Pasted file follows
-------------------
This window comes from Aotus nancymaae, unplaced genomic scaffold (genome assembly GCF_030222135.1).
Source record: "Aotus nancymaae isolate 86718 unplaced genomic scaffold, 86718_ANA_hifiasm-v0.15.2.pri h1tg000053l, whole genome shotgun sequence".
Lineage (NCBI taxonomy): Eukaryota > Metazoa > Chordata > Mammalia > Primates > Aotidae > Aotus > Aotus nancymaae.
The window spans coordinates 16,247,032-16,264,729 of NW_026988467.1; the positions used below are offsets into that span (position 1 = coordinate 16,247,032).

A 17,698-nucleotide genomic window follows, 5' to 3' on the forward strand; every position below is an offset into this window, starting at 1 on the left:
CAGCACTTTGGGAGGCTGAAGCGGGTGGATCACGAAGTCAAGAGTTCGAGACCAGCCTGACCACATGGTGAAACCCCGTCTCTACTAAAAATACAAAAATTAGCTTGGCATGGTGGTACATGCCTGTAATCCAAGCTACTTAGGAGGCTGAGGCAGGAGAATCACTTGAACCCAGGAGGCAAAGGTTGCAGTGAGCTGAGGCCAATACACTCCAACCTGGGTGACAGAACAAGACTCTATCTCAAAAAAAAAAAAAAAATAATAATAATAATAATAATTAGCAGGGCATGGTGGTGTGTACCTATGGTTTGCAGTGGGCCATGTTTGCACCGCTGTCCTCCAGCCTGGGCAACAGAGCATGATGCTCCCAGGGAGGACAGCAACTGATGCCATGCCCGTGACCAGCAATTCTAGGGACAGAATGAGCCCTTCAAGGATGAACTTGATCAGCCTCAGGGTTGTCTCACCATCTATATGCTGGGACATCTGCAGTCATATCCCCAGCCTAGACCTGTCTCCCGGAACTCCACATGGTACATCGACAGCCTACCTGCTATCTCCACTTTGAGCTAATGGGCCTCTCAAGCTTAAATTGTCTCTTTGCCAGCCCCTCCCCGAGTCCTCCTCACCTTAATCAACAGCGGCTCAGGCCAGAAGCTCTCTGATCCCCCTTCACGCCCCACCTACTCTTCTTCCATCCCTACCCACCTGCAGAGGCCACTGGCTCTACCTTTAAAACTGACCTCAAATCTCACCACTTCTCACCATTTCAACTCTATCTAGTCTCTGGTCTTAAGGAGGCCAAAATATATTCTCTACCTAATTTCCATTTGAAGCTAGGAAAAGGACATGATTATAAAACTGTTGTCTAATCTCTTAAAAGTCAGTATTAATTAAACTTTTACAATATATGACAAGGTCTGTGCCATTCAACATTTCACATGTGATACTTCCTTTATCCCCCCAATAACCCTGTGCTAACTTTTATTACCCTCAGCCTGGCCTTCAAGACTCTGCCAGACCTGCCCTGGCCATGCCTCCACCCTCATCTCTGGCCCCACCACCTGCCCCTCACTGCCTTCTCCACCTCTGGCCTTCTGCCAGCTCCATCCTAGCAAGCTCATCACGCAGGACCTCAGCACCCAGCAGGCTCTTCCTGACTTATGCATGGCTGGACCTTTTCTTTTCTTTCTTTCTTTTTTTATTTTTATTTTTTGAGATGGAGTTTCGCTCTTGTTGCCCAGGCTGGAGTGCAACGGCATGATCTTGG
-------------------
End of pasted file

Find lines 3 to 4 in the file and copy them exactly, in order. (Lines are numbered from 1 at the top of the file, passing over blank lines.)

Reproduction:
Lineage (NCBI taxonomy): Eukaryota > Metazoa > Chordata > Mammalia > Primates > Aotidae > Aotus > Aotus nancymaae.
The window spans coordinates 16,247,032-16,264,729 of NW_026988467.1; the positions used below are offsets into that span (position 1 = coordinate 16,247,032).